Army tests troops with phishing email 

The US Army sent out forged email offering free event tickets if the recipients went to a fake web site that collected personal information

There's a right way and a wrong way to do this, and the article doesn't way which it was. The right way is to use an exercise like this to measure and to educate. The wrong way is to punish people for getting fooled.

But tentatively, I say "good for them".


The criminal economy is big and sophisticated 

Attacks are big business:

Information Week article about the cybercrime economy.


Tuesday, April 08, 2008

Do you have an ATT 2Wire DSL modem ("Home Portal")? 

They have a security problem. To make a long story short, they made several mistakes and as a result someone can reprogram your modem by getting you to visit a malicious web page. In particular they can change where you go when you try to visit a particular site, for example your bank.

Worse yet, bad guys are taking advantage of this now.

I've heard conflicting stories about whether there's a fix yet. Email support@2wire.com and ask whether there's a firmware update that fixes "CVE-2007-4389".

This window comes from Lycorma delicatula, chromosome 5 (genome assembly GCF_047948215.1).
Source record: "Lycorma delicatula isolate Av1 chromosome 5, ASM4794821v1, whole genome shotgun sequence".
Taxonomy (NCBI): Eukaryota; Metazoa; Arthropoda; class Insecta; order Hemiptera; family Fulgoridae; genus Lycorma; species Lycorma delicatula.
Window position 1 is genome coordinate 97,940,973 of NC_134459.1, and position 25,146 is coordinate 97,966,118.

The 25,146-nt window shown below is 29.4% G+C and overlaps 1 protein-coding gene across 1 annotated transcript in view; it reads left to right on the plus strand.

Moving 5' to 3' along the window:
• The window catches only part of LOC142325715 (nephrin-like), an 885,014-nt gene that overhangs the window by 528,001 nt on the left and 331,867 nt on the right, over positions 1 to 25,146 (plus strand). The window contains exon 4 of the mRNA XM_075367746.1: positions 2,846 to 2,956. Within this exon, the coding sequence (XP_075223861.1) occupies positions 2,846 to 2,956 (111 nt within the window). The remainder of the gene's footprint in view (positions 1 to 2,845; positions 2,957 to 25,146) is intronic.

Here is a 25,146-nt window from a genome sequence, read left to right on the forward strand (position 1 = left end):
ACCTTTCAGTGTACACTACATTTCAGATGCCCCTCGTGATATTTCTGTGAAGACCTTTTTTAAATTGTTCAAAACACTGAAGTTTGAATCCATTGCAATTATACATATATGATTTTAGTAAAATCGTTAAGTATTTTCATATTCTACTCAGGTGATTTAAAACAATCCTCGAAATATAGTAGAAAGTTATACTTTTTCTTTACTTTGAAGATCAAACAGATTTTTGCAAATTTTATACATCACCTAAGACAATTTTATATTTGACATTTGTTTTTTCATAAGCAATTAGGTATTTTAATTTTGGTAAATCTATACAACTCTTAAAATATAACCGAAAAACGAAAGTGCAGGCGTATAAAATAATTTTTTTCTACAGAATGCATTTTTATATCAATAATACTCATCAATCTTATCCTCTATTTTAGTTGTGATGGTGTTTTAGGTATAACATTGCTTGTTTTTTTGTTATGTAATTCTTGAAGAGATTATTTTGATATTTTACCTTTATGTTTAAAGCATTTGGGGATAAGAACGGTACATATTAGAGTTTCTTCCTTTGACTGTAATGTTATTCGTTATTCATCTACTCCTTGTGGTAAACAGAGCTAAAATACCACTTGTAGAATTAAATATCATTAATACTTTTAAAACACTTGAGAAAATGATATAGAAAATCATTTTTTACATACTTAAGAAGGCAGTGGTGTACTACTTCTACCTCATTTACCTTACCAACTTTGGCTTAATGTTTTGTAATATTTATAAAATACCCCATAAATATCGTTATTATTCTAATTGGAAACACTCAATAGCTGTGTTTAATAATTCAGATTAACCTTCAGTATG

There are ways to protect yourself in the absence of a fix, but but they're too complicated for normal people.


Monday, April 07, 2008

How a street-smart user handles a suspicious situation 

I needed some information from my bank about an outstanding loan, clicked the relevant link, and wound up at a page telling me I needed to re-establish my online account.

This made me wonder "where am I"? I checked my anti-phishing Firefox extension and found that I was on a site I'd never been to before.

At this point, two of my suspicion flags had been triggered. First, someone was asking for credentials after I'd already logged in, second, I wasn't on my bank's web site any more.

I was at .loanadministration.com. I wondered whether that was legitimate. Some phishing sites have had names like that.

Phishing sites pop up and disappear in a matter of days, so I figured I'd check whether it had been around for a while. There are several ways to check that, but I simply Googled it and found plenty of references, including one that included a company name I recognized as my bank's outsourced loan processor.

So it was all right after all, but if you ever see a situation like that one you should check it out before you type sensitive information.


If your online banking account gets cleaned out, will your bank cover it?